Beauty in Marilynne Robinson’s Gilead: Part 1

This year I finally read Marilynne Robinson’s gileadcelebrated Gilead (Picador, 2004). This is a deeply beautiful novel, written as a series of letters from a dying father to his seven-year-old son. The setting is 1950s Iowa and the father is one in a long line of ministers, so themes revolving around faith and theology, sin and redemption, are prominent throughout the book. Robinson has been rightly praised for writing a book which, as the Washington Post put it, is “so serenely beautiful and written in a prose so gravely measured and thoughtful, that one feels touched with grace just to read it.” It is this “touch of grace” that I was most impressed with: It is as if hundreds of pages in this book drip with beauty, with words capturing the quotidian glory of, say, the reflection of light in water as a baby is baptized, or the quiet courage of a woman (the narrator’s wife) whose uniquely trying life demanded of her a special courage. In this and I hope two more posts I’ll share excerpts that are representative of the profoundly beautiful and in many places intimate language that Robinson is known for. This first excerpt is the opening paragraph; I especially admire the rhythm of the dialogue in the first lines:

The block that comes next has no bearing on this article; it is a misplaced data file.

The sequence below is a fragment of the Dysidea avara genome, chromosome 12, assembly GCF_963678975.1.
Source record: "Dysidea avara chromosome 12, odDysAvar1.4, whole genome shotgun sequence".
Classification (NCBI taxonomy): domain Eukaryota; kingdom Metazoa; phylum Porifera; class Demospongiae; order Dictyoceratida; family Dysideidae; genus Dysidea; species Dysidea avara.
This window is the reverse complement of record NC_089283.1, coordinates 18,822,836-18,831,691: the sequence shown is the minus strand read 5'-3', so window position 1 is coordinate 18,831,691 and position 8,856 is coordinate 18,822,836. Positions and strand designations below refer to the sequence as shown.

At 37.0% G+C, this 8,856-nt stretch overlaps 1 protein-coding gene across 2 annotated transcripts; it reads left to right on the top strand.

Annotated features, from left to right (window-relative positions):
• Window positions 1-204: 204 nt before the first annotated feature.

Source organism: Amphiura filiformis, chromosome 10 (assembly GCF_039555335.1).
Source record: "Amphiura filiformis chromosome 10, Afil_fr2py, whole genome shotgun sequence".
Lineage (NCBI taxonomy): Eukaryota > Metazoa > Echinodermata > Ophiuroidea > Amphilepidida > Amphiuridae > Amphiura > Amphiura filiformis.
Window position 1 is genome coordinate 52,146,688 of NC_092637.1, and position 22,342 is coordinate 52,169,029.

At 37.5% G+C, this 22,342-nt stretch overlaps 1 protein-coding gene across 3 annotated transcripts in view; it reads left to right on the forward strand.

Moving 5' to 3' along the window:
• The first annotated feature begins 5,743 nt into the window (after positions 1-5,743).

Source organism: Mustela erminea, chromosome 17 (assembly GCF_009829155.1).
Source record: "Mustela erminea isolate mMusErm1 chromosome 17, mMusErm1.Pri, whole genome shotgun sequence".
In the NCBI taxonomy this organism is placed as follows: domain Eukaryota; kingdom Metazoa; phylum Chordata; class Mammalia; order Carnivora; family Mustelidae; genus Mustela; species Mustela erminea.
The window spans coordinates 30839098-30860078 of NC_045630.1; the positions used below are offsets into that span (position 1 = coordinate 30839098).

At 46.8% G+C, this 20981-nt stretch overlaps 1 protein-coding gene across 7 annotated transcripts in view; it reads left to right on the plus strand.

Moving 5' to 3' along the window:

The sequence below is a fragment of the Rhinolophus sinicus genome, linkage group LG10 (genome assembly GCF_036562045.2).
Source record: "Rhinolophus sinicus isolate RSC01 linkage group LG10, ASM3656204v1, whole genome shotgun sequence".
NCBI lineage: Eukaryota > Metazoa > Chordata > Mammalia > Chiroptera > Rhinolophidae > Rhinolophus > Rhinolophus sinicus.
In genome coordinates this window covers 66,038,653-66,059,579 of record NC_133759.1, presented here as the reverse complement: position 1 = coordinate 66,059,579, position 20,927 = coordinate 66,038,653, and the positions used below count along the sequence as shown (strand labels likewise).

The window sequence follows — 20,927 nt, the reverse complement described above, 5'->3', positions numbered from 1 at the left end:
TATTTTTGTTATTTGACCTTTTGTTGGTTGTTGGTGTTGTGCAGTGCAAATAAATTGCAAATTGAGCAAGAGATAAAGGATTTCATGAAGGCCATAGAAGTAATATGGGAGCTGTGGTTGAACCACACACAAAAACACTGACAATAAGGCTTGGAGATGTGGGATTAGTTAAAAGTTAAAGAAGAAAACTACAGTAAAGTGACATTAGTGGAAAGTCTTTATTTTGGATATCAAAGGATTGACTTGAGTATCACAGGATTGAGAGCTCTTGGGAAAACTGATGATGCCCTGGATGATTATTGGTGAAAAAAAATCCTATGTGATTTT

_____________________________

“I told you last night that I might be gone sometime, and you said, Where, and I said, To be with the Good Lord, and you said, Why, and I said, Because I’m old, and you said, I don’t think you’re old. And you put your hand in my hand and you said, You aren’t old, as if that settled it. I told you you might have a very different life from mine, and from the life you’ve had with me, and that would be a wonderful thing, there are many ways to live a good life. And you said, Mama already told me that. And then you said, Don’t laugh! because you thought I was laughing at you. You reached up an put your fingers on my lips and gave me that look I never in my life saw on any other face besides your mother’s. It’s a kind of furious pride, very passionate and stern. I’m always a little surprised to find my eyebrows unsigned after I’ve suffered one of those looks. I will miss them.” (3)

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One comment

  1. Pingback: Top 5 Books of 2015 | From Cover to Cover

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